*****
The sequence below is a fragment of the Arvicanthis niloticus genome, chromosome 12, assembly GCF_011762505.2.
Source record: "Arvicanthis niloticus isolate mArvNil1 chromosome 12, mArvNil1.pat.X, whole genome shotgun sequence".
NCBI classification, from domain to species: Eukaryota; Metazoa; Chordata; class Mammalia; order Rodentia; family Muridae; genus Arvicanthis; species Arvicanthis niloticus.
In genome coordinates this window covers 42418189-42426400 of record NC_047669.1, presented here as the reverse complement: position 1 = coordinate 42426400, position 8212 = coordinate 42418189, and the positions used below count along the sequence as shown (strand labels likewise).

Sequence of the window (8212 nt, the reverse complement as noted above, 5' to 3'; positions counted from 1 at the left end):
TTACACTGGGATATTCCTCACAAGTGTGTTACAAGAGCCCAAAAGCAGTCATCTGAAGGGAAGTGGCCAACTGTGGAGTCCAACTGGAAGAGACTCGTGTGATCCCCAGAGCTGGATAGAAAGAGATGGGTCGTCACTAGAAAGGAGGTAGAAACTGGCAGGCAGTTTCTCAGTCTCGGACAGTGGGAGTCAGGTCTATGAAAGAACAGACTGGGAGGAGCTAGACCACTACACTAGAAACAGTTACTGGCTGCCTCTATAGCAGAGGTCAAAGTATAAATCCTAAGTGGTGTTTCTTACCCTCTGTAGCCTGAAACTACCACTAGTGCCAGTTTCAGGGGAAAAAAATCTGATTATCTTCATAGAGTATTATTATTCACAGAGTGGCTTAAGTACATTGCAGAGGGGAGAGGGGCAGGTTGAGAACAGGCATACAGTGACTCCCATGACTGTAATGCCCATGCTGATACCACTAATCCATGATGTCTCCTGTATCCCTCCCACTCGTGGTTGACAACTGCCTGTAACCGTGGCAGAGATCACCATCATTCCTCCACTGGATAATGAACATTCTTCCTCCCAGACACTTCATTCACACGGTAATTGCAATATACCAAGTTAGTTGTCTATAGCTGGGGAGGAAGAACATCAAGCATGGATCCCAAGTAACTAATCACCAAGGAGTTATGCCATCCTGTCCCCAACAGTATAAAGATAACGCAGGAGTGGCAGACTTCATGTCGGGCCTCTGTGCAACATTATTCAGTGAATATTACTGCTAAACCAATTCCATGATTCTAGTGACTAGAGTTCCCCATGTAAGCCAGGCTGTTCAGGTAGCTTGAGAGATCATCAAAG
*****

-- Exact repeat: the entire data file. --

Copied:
The sequence below is a fragment of the Arvicanthis niloticus genome, chromosome 12, assembly GCF_011762505.2.
Source record: "Arvicanthis niloticus isolate mArvNil1 chromosome 12, mArvNil1.pat.X, whole genome shotgun sequence".
NCBI classification, from domain to species: Eukaryota; Metazoa; Chordata; class Mammalia; order Rodentia; family Muridae; genus Arvicanthis; species Arvicanthis niloticus.
In genome coordinates this window covers 42418189-42426400 of record NC_047669.1, presented here as the reverse complement: position 1 = coordinate 42426400, position 8212 = coordinate 42418189, and the positions used below count along the sequence as shown (strand labels likewise).

Sequence of the window (8212 nt, the reverse complement as noted above, 5' to 3'; positions counted from 1 at the left end):
TTACACTGGGATATTCCTCACAAGTGTGTTACAAGAGCCCAAAAGCAGTCATCTGAAGGGAAGTGGCCAACTGTGGAGTCCAACTGGAAGAGACTCGTGTGATCCCCAGAGCTGGATAGAAAGAGATGGGTCGTCACTAGAAAGGAGGTAGAAACTGGCAGGCAGTTTCTCAGTCTCGGACAGTGGGAGTCAGGTCTATGAAAGAACAGACTGGGAGGAGCTAGACCACTACACTAGAAACAGTTACTGGCTGCCTCTATAGCAGAGGTCAAAGTATAAATCCTAAGTGGTGTTTCTTACCCTCTGTAGCCTGAAACTACCACTAGTGCCAGTTTCAGGGGAAAAAAATCTGATTATCTTCATAGAGTATTATTATTCACAGAGTGGCTTAAGTACATTGCAGAGGGGAGAGGGGCAGGTTGAGAACAGGCATACAGTGACTCCCATGACTGTAATGCCCATGCTGATACCACTAATCCATGATGTCTCCTGTATCCCTCCCACTCGTGGTTGACAACTGCCTGTAACCGTGGCAGAGATCACCATCATTCCTCCACTGGATAATGAACATTCTTCCTCCCAGACACTTCATTCACACGGTAATTGCAATATACCAAGTTAGTTGTCTATAGCTGGGGAGGAAGAACATCAAGCATGGATCCCAAGTAACTAATCACCAAGGAGTTATGCCATCCTGTCCCCAACAGTATAAAGATAACGCAGGAGTGGCAGACTTCATGTCGGGCCTCTGTGCAACATTATTCAGTGAATATTACTGCTAAACCAATTCCATGATTCTAGTGACTAGAGTTCCCCATGTAAGCCAGGCTGTTCAGGTAGCTTGAGAGATCATCAAAG